Short bio: Giancarlo Pellegrino is currently a research group leader at CISPA. His main research interests include all aspects of application security especially web security and automated vulnerability analysis. He has been selected for the CISPA-Stanford Center for Cybersecurity, and he will be soon appointed to a visiting assistant professor at Stanford University. Prior to that, Giancarlo was a postdoctoral researcher at CISPA and TU Darmstadt, Germany. During his doctoral stud- ies, Giancarlo was a member of the S3 group at EURECOM, in France, under the supervision of Prof. Davide Balzarotti. Until August 2013, he was a researcher associate in the “Security and Trust” research group at SAP SE.
Contact: gpellegrino@cispa.saarland

Second seminar:

Speaker: Sandra Strohbach, Dr. Giancarlo Pellegrino
Title: CISPA – One of Europe’s leading research sites of IT security
Abstract: The public presentation offers an overview of the Center for IT security, Privacy, and Accountability – CISPA located on the Saarland Informatics Campus in Saarbrücken, Germany. Founded in 2011, CISPA has become an important address of IT security and privacy.
You can learn more about the different research areas, excellent education programmes, and career opportunities. The examples of current research projects provide an insight into our daily work.
Short bio:  After her studies in translation science, Sandra Strohbach did her PhD in applied linguistics at Saarland University. At the same time, she worked as research assistant and lecturer in the department of Romanic languages. Since 2010, Sandra Strohbach has worked in the field of science management. She is an expert in the field of funding programmes and international cooperation as well as strategic development. She joined CISPA in 2017 and coordinates na- tional and international projects, among them the CISPA-Stanford Center for Cybersecurity.

Contact: strohbach@cispa.saarland



One of Europe’s leading research sites for IT security

When: Tuesday 10 October, at 12.30 in the afternoon
Where: Università Ca’ Foscari, Via Torino, 155 – 30170 Venezia Mestre Sala Conferenze del campus scientifico

What to expect:

  • Insight into the CISPA goals
  • High Level Study courses and exchange programmes
  • Excellent Research environment
  • Various job opportunities for qualified individuals



19/07/2017 – Talks by Mauro Tempesta, Francesco Palmarini, Heider Wahsheh, Marco Squarcina

The program of the day will be:

11.00 Mauro Tempesta
11.20 Francesco Palmarini
11.40 Heider Wahsheh
14.00 Marco Squarcina

Titles and abstracts follow:

Title: Run-time Attack Detection in Cryptographic APIs
Speaker: Marco Squarcina
Cryptographic APIs are often vulnerable to attacks that compromise
sensitive cryptographic keys. In the literature we find many proposals
for preventing or mitigating such attacks but they typically require to
modify the API or to configure it in a way that might break existing
applications. This makes it hard to adopt such proposals, especially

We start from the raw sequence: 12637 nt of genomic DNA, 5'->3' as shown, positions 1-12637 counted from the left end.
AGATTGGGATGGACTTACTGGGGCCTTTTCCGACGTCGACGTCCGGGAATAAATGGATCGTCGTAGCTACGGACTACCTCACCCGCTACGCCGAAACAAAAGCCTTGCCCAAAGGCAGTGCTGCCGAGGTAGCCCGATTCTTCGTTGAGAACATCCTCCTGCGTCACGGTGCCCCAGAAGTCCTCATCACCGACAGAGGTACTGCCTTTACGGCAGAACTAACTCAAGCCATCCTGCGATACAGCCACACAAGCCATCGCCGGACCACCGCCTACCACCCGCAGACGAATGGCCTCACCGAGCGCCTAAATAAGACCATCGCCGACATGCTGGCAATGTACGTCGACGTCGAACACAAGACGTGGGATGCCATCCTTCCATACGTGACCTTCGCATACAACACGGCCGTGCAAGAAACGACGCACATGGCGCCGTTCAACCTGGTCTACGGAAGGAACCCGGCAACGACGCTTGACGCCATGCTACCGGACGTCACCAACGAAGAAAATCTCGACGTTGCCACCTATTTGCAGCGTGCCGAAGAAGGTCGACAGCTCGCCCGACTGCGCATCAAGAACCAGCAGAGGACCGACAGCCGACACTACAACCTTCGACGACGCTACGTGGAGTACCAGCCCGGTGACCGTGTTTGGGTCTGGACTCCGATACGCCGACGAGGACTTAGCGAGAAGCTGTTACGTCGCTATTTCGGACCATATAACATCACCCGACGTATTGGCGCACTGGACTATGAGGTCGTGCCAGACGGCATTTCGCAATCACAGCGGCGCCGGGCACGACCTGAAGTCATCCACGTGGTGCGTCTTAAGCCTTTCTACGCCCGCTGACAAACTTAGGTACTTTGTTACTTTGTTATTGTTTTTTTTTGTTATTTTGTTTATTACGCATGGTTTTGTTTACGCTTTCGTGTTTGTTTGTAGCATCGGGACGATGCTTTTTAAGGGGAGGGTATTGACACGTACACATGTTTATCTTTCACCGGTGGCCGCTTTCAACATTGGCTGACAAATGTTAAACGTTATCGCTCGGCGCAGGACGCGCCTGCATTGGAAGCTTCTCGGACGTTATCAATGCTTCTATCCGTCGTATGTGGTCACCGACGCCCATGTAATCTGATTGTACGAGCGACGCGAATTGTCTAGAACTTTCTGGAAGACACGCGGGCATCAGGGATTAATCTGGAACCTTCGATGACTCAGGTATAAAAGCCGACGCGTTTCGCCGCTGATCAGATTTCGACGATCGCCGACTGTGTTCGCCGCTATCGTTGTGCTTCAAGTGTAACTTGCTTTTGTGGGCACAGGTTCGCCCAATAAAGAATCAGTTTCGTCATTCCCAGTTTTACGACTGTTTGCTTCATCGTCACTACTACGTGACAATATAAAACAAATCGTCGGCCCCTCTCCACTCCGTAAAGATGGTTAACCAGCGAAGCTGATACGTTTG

because security APIs are often used in highly sensitive settings, such
as financial and critical infrastructures, where systems are rarely
modified and legacy applications are very common. In this talk we
propose a different approach. We introduce an effective method to
monitor existing cryptographic systems in order to detect, and possibly
prevent, the leakage of sensitive cryptographic keys. The method
collects logs for various devices and cryptographic services and is able
to detect, offline, any leakage of sensitive keys, under the assumption
that a key fingerprint is provided for each sensitive key. We define key
security formally and we prove that the method is sound, complete and
efficient. We also show that without key fingerprinting completeness is
lost, i.e., some attacks cannot be detected. We discuss possible
practical implementations and we develop a proof-of-concept log analysis
tool for PKCS#11 that is able to detect, on a significant fragment of
the API, all key-management attacks from the literature.

14/07/2017 – Talk by Matus Namec

Title: Measuring Popularity of Cryptographic Libraries in Internet-Wide Scans Fingerprinting
Time: 11:00
Location: Skype call
Type: Research Result
Speaker: Matus Nemec
We measure the popularity of cryptographic libraries in large datasets of RSA public keys. We do so by improving a recently proposed method based on biases introduced by alternative implementations of prime selection in different cryptographic libraries. We extend the previous work by applying statistical inference to approximate a share of libraries matching an observed distribution of RSA keys in an inspected dataset (e.g., Internet-wide scan of TLS handshakes). The sensitivity of our method is sufficient to detect transient events such as a periodic insertion of keys from a specific library into Certificate Transparency logs and inconsistencies in archived datasets.

We apply the method on keys from multiple Internet-wide scans collected in years 2010 through 2017, on Certificate Transparency logs and on separate datasets for PGP keys and SSH keys. The results quantify a strong dominance of OpenSSL with more than 84% TLS keys for Alexa 1M domains, steadily increasing since the first measurement. OpenSSL is even more popular for GitHub client-side SSH keys, with a share larger than 96%. Surprisingly, new certificates inserted in Certificate Transparency logs on certain days contain more than 20% keys most likely originating from Java libraries, while TLS scans contain less than 5% of such keys.

Since the ground truth is not known, we compared our measurements with other estimates and simulated different scenarios to evaluate the accuracy of our method. To our best knowledge, this is the first accurate measurement of the popularity of cryptographic libraries not based on proxy information like web server fingerprinting, but directly on the number of observed unique keys.